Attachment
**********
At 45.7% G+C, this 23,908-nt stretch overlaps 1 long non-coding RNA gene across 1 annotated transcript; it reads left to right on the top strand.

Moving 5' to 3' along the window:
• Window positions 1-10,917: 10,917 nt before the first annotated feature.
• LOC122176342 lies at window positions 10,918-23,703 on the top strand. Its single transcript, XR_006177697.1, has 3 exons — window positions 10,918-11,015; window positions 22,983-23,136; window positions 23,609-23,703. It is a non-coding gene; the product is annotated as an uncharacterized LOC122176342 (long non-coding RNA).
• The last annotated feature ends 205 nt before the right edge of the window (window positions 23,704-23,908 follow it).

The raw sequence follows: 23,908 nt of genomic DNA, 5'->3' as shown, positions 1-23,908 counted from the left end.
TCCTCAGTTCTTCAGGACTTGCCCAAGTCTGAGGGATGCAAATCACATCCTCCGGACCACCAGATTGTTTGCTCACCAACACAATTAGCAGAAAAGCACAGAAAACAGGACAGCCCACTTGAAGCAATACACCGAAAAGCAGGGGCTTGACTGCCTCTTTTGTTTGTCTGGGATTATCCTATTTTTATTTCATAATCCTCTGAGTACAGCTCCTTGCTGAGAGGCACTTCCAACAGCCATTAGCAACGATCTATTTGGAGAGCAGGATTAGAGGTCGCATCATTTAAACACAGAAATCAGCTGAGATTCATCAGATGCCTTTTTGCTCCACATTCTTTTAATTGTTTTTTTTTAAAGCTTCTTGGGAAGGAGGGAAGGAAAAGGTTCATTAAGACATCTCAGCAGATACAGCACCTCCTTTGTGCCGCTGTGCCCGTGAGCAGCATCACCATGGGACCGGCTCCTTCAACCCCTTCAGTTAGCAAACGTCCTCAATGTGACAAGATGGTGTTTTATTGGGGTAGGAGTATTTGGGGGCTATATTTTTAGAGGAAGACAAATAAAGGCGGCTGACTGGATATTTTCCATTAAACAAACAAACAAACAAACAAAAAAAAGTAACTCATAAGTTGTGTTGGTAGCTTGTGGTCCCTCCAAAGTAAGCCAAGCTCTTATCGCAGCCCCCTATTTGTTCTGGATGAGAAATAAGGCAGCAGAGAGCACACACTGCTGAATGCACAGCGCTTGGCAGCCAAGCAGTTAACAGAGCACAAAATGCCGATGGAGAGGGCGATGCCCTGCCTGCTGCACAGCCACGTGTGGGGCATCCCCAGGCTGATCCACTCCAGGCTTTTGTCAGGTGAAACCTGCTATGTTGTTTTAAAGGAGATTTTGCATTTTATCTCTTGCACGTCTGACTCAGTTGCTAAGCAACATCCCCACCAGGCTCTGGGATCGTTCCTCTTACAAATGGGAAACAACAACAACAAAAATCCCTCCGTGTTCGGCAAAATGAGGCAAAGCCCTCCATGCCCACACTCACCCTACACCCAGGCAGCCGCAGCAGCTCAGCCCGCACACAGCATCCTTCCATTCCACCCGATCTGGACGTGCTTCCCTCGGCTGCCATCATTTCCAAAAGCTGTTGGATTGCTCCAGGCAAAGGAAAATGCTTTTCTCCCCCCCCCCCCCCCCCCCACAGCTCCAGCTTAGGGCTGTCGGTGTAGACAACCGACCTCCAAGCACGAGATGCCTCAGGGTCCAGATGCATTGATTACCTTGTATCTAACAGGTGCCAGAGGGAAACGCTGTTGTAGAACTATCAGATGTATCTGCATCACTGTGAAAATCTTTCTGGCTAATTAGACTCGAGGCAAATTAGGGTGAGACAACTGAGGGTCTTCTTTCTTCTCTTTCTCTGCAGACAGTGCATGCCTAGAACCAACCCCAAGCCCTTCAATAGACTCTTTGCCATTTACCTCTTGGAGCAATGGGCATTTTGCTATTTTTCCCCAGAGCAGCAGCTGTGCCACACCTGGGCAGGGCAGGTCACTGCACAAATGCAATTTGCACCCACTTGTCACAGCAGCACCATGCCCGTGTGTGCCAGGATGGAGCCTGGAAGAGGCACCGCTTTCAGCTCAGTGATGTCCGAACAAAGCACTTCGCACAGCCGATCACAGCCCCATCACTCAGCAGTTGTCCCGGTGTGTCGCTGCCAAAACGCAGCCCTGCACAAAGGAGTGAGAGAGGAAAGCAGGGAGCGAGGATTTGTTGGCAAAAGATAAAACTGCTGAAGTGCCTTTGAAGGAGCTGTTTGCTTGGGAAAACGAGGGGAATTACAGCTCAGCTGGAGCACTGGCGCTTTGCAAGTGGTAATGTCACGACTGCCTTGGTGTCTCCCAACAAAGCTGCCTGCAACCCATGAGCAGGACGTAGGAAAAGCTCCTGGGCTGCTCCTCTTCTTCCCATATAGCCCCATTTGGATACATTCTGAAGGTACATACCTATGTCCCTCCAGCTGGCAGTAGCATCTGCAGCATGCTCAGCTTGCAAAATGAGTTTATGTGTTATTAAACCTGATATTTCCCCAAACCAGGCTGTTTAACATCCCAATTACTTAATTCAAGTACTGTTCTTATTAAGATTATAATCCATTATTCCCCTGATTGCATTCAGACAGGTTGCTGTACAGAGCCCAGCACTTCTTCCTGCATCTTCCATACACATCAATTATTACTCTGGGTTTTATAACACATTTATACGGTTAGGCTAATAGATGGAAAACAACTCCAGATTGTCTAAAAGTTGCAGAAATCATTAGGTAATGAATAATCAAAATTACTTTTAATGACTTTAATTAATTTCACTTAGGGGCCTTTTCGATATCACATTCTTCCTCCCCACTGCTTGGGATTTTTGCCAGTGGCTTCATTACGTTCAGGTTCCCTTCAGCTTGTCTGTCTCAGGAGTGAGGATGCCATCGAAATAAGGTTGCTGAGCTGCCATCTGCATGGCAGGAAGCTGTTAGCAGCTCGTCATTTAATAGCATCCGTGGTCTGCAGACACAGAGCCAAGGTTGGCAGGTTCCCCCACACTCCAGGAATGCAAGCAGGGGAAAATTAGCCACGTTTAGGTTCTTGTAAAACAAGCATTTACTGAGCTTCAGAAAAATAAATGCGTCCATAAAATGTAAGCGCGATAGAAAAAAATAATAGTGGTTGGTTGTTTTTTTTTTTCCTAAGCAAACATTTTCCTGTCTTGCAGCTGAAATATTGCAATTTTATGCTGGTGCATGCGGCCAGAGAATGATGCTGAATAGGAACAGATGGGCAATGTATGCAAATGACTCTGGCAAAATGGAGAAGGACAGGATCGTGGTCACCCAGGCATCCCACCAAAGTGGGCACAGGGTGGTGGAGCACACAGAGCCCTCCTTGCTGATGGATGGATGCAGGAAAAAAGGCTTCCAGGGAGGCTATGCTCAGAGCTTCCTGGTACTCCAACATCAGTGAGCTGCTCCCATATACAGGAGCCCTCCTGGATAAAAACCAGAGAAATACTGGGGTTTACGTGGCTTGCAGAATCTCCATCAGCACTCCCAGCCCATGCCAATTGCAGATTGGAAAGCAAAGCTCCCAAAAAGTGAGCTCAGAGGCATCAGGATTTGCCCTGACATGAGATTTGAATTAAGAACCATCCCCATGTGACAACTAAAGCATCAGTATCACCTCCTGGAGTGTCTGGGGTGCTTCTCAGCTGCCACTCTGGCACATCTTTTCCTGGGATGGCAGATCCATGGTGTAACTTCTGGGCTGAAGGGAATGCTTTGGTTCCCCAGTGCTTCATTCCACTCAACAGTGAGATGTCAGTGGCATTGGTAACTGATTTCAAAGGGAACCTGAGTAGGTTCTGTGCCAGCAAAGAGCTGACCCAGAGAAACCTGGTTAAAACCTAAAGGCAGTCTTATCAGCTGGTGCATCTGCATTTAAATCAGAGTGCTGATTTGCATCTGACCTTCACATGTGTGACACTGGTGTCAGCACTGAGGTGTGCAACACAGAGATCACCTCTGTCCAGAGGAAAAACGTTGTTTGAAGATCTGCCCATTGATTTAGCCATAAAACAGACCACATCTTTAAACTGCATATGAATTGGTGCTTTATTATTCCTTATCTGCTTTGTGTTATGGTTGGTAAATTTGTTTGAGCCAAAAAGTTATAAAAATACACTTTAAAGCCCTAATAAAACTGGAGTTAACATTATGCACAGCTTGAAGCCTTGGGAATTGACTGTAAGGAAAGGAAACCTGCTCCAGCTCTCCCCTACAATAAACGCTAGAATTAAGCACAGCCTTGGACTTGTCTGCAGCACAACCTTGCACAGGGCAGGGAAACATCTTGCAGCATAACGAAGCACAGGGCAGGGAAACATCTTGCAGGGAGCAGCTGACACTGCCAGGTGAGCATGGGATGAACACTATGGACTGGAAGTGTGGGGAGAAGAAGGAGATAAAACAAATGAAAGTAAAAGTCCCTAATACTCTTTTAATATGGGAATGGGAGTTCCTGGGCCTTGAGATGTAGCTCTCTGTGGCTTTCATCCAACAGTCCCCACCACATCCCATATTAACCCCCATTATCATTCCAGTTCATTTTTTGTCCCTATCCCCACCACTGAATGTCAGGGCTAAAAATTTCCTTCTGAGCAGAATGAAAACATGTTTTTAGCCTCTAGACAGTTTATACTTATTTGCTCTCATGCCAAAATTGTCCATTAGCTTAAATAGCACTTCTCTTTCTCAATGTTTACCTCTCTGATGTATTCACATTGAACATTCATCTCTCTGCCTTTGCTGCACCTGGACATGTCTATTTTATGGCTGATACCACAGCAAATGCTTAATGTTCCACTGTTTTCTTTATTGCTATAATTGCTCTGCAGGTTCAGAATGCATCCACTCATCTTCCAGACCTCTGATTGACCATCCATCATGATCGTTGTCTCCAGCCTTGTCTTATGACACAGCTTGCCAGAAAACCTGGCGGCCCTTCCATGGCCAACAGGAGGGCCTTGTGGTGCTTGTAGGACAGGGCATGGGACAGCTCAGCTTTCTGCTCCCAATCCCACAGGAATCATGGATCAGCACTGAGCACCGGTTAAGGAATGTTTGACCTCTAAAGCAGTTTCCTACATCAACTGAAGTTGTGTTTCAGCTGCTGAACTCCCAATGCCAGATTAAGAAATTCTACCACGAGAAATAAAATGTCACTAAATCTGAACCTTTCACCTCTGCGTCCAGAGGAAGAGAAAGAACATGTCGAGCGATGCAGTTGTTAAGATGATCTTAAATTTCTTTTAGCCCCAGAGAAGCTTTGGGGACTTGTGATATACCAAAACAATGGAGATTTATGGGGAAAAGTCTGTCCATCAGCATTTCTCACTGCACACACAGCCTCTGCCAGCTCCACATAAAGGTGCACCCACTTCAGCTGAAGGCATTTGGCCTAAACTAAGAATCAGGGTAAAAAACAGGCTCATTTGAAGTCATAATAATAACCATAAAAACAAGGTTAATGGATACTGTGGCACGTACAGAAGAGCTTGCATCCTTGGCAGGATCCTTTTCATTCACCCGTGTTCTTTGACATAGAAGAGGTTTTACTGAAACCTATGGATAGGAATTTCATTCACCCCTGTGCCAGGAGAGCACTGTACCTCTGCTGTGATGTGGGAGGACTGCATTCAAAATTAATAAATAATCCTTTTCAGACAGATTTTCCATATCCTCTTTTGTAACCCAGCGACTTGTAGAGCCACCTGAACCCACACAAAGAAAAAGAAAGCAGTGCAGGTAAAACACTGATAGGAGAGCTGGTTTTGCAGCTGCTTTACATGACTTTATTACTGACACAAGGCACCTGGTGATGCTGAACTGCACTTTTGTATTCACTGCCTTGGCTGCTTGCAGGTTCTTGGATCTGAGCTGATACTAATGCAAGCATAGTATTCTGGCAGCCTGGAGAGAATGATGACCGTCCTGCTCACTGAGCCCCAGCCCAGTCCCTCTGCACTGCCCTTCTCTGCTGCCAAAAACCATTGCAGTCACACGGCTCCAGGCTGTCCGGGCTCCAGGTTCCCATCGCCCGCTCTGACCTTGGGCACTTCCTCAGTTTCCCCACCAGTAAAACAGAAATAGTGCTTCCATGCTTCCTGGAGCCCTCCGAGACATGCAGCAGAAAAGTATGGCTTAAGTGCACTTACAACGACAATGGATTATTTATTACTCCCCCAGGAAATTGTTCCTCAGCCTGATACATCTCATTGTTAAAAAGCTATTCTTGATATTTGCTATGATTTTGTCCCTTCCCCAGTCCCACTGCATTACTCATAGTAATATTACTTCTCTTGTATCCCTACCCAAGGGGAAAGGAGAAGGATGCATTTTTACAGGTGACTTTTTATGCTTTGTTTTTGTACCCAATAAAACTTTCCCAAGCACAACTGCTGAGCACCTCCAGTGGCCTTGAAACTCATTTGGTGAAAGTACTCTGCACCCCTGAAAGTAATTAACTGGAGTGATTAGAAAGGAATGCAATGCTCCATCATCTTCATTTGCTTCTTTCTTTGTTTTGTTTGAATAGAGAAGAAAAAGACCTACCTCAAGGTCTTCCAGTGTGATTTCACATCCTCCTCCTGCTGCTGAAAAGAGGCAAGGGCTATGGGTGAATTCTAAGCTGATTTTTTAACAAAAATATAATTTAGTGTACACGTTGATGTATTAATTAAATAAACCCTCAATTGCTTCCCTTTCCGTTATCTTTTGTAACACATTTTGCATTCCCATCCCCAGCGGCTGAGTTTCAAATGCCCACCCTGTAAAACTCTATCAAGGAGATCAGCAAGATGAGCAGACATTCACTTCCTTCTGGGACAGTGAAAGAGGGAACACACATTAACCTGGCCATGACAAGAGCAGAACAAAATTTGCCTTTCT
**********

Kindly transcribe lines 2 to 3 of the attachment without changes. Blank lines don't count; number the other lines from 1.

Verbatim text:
Moving 5' to 3' along the window:
• Window positions 1-10,917: 10,917 nt before the first annotated feature.